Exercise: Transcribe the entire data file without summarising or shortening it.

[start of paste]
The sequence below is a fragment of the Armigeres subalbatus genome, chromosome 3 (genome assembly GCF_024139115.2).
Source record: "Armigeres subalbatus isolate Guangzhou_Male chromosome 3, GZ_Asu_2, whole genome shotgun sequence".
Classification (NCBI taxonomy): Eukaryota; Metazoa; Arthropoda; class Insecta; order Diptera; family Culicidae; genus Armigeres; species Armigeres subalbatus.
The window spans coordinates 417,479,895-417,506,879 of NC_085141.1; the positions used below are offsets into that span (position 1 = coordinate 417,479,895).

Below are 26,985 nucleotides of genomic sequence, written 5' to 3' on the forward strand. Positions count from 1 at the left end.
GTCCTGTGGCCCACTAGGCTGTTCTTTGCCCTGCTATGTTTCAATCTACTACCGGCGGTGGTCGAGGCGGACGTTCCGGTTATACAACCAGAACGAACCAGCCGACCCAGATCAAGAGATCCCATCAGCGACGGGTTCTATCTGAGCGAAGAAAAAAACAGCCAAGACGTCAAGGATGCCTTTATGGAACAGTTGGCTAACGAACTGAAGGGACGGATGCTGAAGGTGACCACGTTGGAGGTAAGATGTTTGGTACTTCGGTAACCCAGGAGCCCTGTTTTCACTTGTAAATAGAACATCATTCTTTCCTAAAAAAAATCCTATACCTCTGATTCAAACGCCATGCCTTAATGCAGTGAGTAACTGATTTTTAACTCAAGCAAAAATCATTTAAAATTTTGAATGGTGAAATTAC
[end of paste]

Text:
The sequence below is a fragment of the Armigeres subalbatus genome, chromosome 3 (genome assembly GCF_024139115.2).
Source record: "Armigeres subalbatus isolate Guangzhou_Male chromosome 3, GZ_Asu_2, whole genome shotgun sequence".
Classification (NCBI taxonomy): Eukaryota; Metazoa; Arthropoda; class Insecta; order Diptera; family Culicidae; genus Armigeres; species Armigeres subalbatus.
The window spans coordinates 417,479,895-417,506,879 of NC_085141.1; the positions used below are offsets into that span (position 1 = coordinate 417,479,895).

Below are 26,985 nucleotides of genomic sequence, written 5' to 3' on the forward strand. Positions count from 1 at the left end.
GTCCTGTGGCCCACTAGGCTGTTCTTTGCCCTGCTATGTTTCAATCTACTACCGGCGGTGGTCGAGGCGGACGTTCCGGTTATACAACCAGAACGAACCAGCCGACCCAGATCAAGAGATCCCATCAGCGACGGGTTCTATCTGAGCGAAGAAAAAAACAGCCAAGACGTCAAGGATGCCTTTATGGAACAGTTGGCTAACGAACTGAAGGGACGGATGCTGAAGGTGACCACGTTGGAGGTAAGATGTTTGGTACTTCGGTAACCCAGGAGCCCTGTTTTCACTTGTAAATAGAACATCATTCTTTCCTAAAAAAAATCCTATACCTCTGATTCAAACGCCATGCCTTAATGCAGTGAGTAACTGATTTTTAACTCAAGCAAAAATCATTTAAAATTTTGAATGGTGAAATTAC